Nazareth (Mark 1)

Nazareth today

The town of Nazareth is located north of the Jezreel Valley in the hills of lower Galilee, approximately 4,8 km south of Sepphoris. While Sepphoris was an opulent Greco-Roman city during Jesus’ youth and functioned as the capital of Galilee until A.D. 20, Nazareth remained in relative obscurity. Nazareth occupied about 60 acres, with a population of only about 500. In his writings Josephus named some 45 Galileean towns but never once mentioned Nazareth, and neither does the Talmud, which names 63 other Galileean sites. The insignificance of Nazareth provoked disparaging comments already in Jesus’ days, such as Nathaniel’s retort: “Can any good thing come from Nazareth?” (John 1:46).

Nevertheless, the New Testament explicitly identifies Jesus as “the prophet from Nazareth in Galilee” (Matthew 21:11). This humble town was the residence of Mary and Joseph (Luke 2:39) and the place where Jesus grew up (Matthew 2:23, Luke 4:16). It was also the jumping-off point for His public ministry (Mark 1:9) and the site of His first rejection (Luke 4:16-30). He is frequently referred to in the Gospel narratives simply as “Jesus of Nazareth” (Mark 1:24, Luke 18:37), and the titulus (official placard) that Pilate affixed to the cross dubbed him as “JESUS OF NAZARETH, THE KING OF THE JEWS” (John 19:19). Even His earliest followers were labelled “the Nazarene sect” (Acts 24:5).

Both Matthew and John, however, connected the origin of Jesus from Nazareth with an important precedent in the Bible. Matthew 2:23 states that Jesus fulfilled the prophecy, “He will be called a Nazarene“. What was Matthew referring to? No Old Testament text contains those specific words, and Matthew did not indicate the source of his reference. Some have conjectured that he was alluding to Isaiah 11:1, in which the Messiah is called a “Branch” (the Hebrew word for branch, netzer, sounds similar to Nazareth). Others have proposed that Matthew was referring to the concept of the Nazirite, a person considered to God’s service (Numbers 6:1-21, Judges 13). But John also linked his first mention of Jesus’ origins in Nazareth to his assertion that Jesus was the fulfillment of what Moses and the prophets had written (John 1:45). John did not claim that Jesus’ coming from Nazareth in and of itself fulfilled Scripture, but he did report Nathaniel’s astonishment at the idea that the Messiah could have hailed from such little-known hometown (John 1:46).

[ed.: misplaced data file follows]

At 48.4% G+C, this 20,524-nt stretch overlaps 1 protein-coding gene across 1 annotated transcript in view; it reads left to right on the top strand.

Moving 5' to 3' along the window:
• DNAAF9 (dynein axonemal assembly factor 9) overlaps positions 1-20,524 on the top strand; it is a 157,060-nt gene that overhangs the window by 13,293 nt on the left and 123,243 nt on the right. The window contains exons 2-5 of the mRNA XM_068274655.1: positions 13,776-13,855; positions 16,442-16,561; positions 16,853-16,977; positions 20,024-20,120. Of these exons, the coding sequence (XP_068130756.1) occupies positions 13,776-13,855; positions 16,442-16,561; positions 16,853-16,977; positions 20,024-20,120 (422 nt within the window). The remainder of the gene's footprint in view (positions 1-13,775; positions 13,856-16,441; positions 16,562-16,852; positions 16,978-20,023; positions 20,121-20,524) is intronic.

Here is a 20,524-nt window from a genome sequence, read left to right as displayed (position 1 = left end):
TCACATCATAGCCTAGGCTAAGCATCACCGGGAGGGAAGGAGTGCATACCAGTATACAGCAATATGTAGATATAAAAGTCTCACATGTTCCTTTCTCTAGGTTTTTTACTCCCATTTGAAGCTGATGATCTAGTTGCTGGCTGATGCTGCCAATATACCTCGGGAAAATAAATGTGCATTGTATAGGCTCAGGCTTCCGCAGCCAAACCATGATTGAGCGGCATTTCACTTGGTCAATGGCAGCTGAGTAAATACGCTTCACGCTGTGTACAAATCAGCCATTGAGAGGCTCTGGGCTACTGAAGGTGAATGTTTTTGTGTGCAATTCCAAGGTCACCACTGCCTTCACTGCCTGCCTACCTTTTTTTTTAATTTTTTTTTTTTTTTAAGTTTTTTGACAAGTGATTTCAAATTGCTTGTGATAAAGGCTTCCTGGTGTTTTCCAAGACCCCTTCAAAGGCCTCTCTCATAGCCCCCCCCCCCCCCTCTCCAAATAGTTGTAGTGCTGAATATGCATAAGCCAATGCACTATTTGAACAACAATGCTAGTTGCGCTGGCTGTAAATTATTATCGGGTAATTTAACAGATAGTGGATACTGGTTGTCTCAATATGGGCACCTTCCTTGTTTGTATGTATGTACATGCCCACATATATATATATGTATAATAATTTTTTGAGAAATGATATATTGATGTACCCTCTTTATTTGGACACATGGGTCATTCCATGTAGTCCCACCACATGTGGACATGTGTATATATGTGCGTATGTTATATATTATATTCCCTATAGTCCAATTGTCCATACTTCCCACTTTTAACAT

Archaeological excavations conducted beneath the Church of the Annunciation have revealed that ancient Nazareth was an agricultural village. Pottery was found there dating from the Iron Age II (900-600 B.C.) to the Byzantine period (A.D. 330-640). Excavations have also uncovered a number of Jewish tombs, including four that were sealed with rolling stones, typical of tombs used up to A.D. 70 and similar to the one in which Jesus was laid. In addition, a third-century A.D. Jewish-Christian synagogue was discovered there. Oriented toward Jerusalem, it contained Jewish-Christian iconography within its mosaic floor. The synagogue that Jesus attended as a young man and in which He first proclaimed Hid Messianic identity (Luke 4) probably stood beneath this later structure. The present day Basilica of the Annunciation at Nazareth was dedicated in 1969 and represents the largest Christian church structure in the Middle East.

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